True, there’s no place like home. But for fans of “The Wizard of Oz,” there’s no place like Wamego, Kan. While some Kansans cringe at their state’s association with the cultural phenomenon, this small bedroom community (population 4,312) has embraced the legacy of “The Wizard of Oz” wholeheartedly.
In 2003, the Oz Museum opened in a downtown storefront on Lincoln Avenue, Wamego’s main commercial street. Some 20,000 visitors per year pull off Interstate 70 to see one of the most comprehensive exhibits of Oz memorabilia. The success of the museum has spawned all manner of Oz-related commerce – the Poppyfield Gallery, JavOZo’s (a coffee shop), Scissors of Ahhhhz (a hair salon), even a Mexican restaurant called Toto’s Tacoz (try the Yellow Brick Burro’d).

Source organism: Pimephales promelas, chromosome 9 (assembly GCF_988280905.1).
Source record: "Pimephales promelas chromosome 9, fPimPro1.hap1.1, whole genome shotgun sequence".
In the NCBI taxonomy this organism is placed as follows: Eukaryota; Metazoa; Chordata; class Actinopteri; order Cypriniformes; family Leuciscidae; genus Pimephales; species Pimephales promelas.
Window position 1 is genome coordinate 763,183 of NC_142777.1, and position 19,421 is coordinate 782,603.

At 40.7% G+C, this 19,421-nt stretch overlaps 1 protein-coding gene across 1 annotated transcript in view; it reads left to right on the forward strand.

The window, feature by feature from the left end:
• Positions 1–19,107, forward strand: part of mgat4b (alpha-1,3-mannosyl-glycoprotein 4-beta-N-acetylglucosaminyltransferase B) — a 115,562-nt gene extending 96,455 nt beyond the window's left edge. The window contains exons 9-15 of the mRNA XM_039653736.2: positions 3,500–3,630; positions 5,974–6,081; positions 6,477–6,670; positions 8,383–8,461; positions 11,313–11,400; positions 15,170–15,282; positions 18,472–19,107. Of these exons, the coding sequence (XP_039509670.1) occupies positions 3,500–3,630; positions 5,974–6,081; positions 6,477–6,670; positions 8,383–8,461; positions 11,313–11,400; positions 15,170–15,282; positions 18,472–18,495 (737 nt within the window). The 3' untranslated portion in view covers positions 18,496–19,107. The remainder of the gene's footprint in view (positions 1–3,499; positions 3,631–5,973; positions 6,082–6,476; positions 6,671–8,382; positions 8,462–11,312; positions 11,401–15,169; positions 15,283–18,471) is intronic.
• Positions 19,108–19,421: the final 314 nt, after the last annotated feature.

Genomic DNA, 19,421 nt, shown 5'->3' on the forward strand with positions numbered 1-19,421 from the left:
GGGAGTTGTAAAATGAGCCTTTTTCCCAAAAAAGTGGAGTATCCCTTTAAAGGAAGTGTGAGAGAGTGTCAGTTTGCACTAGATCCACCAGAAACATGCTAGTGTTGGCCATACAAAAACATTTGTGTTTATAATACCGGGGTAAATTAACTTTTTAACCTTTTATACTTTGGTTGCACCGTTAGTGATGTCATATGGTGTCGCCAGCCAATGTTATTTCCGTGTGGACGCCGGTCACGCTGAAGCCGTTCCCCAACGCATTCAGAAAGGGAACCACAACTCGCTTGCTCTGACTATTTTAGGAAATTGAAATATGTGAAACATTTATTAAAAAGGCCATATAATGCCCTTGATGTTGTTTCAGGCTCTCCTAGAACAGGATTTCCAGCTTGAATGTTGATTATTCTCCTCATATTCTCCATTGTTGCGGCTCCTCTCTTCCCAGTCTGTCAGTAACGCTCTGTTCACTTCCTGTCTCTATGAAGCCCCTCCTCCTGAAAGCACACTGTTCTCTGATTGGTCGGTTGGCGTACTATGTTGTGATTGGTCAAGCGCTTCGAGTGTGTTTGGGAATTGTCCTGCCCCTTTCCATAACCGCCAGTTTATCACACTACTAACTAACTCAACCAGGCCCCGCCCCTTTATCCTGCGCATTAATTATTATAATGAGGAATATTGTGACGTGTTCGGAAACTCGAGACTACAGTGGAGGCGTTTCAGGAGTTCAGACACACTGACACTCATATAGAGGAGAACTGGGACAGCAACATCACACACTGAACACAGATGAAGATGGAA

The first weekend in October, Wamego will host the fifth annual Oztoberfest. Several thousand visitors are expected at the two-day street fair, highlights of which will include hot-air balloon rides, a display of gowns worn by Judy Garland, an appearance by four of the actors who played Munchkins in the classic 1939 MGM movie, and the annual stage musical production of “The Wizard of Oz” at the historic Columbian Theatre.
In conjunction with the this year’s 70th anniversary of the movie, the International Wizard of Oz Club will conduct its annual convention in Wamego and neighboring Manhattan, Kan. “Recreating Oz,” a symposium sponsored by the English department of Kansas State University, promises to lend a dash of scholarly zest to the fun.